I have referred to authorities like the American Psychiatric Association.  The APA recognizes in its new Autism Spectrum Disorder diagnostic criteria (B.4.) that some, but not all, children with autism will have sensory challenges.  So too the Autism Society New Brunswick, during the MacKay Inclusion review informed Professor Wayne MacKay of its position that some autistic students can learn in the mainstream classroom and some can not. It is necessary to look at the evidence in each case and provide the appropriate learning environment based on that evidence. 

In Conor's case no one knows the evidence better than his Mom and Dad. If Education and Early Development Minister Jody Carr or Extreme Inclusion Icon Gordon Porter think differently then I ask them whether they think they could safely provide Conor with a shave and haircut?  I don't think they would try ... and in all fairness ... I wouldn't let them. 


Jim Reeve said...

It's great that Conor loves school. I know my son likes school, but he just hates going. My son too dislikes getting haircuts because of the noise the clippers make. But he's only 8 so there's no shaving yet.

Anonymous said...

Trust me, the main reason most districts push full inclusion is because it is cheaper for them. I have sat in on many meetings where the district will do and say anything to convince the parents of inclusion so they can avoid paying the high price that comes with ABA or a good specialized center. I am continually bewildered how district members can look parents in the eye and tell them that their severely autistic child, who usually has no ability yet to learn from observation much less survive in such a chaotic educational environment, belongs in an all inclusive classroom. It almost ALWAYS comes down to money and how the district can spend as little as they can on each child.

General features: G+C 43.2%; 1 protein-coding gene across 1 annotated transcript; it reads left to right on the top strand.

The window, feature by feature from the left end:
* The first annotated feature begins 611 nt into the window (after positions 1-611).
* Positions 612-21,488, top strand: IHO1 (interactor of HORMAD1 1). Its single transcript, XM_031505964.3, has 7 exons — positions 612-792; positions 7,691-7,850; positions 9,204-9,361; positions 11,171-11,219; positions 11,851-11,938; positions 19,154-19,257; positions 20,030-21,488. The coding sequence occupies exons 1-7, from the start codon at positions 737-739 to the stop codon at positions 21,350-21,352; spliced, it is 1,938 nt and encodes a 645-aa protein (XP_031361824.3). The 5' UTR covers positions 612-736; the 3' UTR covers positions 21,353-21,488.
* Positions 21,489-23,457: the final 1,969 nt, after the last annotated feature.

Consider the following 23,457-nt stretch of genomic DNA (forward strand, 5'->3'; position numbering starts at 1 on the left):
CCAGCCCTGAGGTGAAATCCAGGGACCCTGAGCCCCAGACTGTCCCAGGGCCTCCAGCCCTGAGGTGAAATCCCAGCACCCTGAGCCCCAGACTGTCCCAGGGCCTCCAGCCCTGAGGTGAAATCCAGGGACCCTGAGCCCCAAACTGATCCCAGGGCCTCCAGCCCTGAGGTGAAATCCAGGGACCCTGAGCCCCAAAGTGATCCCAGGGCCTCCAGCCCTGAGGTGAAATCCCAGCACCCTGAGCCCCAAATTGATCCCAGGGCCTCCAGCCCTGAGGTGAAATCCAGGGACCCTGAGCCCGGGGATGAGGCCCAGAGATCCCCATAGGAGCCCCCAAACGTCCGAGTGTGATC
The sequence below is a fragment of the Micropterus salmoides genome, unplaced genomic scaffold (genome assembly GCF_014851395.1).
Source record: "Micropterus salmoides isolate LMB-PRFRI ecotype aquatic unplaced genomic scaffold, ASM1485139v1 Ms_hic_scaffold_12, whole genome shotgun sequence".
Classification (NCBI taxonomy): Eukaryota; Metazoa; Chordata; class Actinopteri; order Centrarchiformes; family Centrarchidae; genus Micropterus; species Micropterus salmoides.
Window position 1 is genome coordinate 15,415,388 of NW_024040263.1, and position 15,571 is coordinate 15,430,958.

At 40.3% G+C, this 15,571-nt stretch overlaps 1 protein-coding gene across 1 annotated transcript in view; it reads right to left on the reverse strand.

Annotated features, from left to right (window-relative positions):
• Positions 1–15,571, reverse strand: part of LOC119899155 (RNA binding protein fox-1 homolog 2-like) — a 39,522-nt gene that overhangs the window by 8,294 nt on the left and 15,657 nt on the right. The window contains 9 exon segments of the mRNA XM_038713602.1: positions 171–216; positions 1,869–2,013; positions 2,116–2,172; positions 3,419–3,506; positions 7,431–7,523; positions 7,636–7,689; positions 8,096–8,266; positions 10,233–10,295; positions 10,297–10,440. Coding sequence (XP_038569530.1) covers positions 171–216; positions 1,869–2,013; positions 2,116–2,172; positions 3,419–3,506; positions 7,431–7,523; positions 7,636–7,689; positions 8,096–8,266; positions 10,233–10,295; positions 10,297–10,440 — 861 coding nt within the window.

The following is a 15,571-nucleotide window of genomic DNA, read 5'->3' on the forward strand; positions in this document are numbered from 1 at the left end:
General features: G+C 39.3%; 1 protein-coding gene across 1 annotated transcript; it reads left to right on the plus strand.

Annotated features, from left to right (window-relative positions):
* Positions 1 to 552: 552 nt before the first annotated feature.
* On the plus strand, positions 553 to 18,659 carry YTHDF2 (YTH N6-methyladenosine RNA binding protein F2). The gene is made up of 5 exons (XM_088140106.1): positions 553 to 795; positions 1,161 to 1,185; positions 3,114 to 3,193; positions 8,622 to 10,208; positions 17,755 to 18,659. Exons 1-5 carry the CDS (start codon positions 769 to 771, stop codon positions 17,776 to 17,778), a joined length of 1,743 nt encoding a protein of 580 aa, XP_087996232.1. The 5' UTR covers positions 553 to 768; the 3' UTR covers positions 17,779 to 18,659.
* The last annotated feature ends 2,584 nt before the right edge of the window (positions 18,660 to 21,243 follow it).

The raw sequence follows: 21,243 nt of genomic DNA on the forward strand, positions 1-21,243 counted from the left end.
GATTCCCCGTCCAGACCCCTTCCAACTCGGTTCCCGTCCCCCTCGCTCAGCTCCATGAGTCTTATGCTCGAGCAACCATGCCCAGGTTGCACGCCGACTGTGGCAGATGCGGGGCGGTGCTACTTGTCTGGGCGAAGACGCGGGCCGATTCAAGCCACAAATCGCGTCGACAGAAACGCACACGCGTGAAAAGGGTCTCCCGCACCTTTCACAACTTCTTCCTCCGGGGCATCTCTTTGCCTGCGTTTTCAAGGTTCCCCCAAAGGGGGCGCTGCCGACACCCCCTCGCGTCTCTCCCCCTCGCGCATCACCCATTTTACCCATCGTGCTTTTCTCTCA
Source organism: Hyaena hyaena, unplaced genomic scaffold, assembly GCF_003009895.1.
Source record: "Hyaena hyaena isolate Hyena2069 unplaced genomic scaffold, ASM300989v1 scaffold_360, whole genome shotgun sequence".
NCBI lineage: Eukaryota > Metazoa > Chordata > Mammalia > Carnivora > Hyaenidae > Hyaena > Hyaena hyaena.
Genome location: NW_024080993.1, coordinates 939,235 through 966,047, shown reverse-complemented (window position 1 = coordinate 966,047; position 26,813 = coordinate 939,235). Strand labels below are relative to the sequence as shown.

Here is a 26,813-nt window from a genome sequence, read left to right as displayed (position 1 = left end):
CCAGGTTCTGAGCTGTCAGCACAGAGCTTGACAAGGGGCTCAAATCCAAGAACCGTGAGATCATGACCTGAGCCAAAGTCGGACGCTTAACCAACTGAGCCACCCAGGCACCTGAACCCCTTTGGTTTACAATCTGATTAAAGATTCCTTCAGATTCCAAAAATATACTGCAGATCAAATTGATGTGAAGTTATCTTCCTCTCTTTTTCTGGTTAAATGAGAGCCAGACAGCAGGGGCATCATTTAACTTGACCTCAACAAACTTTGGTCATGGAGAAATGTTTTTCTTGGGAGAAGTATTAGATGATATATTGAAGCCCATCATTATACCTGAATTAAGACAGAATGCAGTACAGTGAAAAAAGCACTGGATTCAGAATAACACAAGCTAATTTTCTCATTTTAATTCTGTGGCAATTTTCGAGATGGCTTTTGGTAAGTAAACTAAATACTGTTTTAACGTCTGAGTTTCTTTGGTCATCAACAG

I don't believe in inclusion except for Asperger children and even then the kids I advocate for continue to have many problems in that setting also, especially as they get older.

Anonymous said...

I call it the inclusion delusion. SOOOO sick of hearing parents say, my child has a right to be educated with typical peers. They fall right into the trap and honestly these are usually parents who are only thinking of themselves and are in denial about the functioning level of their child in school or in society. They'll see as their child gets older and older just how wrong it was to keep them in that watered down educational setting.

Þorgerður said...

we are facing a full inclusion policy here in Iceland and nothing has been done to prepare the education system. ABA instruction in school is still on a dreaming level...Flexibility is so needed. We are starting to form a group to campaign for flexibility and better resources in main stream schools.

Anonymous said...

I think very few truly learn in the mainstream environment. Some may be high functioning enough to make it appear like they are learning but there are so many things they are not understanding which will affect them later in life.